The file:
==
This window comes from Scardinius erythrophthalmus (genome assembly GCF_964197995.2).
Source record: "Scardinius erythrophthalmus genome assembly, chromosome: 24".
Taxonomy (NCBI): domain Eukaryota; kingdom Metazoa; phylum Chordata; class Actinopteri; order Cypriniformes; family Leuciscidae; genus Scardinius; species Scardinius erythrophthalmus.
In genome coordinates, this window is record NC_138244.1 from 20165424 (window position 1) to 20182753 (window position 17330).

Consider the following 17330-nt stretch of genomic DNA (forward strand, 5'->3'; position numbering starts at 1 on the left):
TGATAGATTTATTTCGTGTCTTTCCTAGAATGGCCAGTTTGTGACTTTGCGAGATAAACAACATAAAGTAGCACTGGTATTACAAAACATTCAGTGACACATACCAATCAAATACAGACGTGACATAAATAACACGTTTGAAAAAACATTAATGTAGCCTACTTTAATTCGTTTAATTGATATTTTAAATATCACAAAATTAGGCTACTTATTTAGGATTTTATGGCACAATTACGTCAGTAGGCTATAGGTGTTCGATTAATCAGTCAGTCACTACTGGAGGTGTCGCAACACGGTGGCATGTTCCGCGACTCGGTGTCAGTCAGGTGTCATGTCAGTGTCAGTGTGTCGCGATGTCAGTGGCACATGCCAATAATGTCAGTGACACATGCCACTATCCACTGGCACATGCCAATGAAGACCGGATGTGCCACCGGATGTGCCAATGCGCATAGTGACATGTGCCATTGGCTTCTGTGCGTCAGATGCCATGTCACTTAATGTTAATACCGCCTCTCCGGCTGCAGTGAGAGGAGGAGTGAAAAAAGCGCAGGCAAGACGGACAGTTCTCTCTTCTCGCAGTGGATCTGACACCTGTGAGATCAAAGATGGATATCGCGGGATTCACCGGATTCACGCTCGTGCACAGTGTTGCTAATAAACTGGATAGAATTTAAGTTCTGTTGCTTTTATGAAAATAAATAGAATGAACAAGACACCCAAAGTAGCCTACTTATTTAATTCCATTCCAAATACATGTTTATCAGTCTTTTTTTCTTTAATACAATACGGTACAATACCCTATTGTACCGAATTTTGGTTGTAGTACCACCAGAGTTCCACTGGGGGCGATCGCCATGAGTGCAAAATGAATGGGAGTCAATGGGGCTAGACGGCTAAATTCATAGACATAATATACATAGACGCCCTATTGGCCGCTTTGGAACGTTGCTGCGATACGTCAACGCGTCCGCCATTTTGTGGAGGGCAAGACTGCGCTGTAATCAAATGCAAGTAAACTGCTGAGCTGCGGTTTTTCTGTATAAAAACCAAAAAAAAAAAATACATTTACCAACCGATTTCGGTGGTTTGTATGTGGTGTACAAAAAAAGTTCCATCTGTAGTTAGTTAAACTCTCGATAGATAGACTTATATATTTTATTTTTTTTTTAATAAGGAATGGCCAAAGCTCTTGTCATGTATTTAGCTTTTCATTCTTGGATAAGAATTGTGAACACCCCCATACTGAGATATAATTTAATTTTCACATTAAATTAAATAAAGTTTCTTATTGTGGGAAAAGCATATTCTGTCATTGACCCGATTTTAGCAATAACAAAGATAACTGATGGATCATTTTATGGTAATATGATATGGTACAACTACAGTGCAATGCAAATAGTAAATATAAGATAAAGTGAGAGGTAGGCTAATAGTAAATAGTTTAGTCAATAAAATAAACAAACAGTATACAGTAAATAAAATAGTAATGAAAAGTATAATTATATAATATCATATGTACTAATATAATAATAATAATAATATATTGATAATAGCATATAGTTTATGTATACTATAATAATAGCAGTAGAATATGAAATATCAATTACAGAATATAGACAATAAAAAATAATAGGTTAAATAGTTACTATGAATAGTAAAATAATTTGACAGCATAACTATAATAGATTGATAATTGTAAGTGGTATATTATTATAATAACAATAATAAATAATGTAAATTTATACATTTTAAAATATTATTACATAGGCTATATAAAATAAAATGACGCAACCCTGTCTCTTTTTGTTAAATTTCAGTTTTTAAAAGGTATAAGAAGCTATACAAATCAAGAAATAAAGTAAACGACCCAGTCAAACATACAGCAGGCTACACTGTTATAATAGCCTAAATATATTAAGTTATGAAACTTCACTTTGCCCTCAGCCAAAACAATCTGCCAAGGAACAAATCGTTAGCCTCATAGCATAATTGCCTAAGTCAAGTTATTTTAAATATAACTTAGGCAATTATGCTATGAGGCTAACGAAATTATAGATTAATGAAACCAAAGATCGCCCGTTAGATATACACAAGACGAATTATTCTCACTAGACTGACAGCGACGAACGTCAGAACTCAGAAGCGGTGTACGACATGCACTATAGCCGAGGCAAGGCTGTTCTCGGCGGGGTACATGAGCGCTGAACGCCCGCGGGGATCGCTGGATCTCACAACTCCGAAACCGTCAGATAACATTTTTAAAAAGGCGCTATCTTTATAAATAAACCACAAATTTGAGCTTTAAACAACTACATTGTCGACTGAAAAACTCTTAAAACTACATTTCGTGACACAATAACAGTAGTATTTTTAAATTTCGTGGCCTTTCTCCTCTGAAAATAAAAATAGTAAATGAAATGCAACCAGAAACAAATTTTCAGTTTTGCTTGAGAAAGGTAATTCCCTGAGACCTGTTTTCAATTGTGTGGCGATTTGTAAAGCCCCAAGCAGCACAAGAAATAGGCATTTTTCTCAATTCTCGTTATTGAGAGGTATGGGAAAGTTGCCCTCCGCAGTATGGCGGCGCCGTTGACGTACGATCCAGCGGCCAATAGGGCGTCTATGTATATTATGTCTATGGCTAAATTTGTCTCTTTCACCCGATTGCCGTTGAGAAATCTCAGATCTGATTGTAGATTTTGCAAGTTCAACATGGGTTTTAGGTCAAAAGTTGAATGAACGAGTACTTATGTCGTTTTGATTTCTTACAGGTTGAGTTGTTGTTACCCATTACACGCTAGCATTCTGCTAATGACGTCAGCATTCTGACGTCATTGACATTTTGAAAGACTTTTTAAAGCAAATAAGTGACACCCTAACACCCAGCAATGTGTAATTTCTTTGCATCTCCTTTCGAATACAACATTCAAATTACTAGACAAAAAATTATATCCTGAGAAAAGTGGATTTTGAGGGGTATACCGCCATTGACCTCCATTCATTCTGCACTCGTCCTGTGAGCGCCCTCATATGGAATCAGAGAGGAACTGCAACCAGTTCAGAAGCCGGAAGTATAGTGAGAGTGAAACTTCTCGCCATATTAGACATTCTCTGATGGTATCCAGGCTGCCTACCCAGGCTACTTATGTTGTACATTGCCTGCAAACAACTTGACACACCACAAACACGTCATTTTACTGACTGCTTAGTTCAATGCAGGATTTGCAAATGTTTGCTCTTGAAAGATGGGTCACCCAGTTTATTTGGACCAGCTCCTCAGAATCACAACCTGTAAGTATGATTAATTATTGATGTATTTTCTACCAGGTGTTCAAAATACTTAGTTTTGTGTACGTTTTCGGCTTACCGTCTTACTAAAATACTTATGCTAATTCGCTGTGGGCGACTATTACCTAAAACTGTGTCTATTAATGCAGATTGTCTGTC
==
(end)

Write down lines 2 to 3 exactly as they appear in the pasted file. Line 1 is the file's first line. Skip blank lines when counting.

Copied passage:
Source record: "Scardinius erythrophthalmus genome assembly, chromosome: 24".
Taxonomy (NCBI): domain Eukaryota; kingdom Metazoa; phylum Chordata; class Actinopteri; order Cypriniformes; family Leuciscidae; genus Scardinius; species Scardinius erythrophthalmus.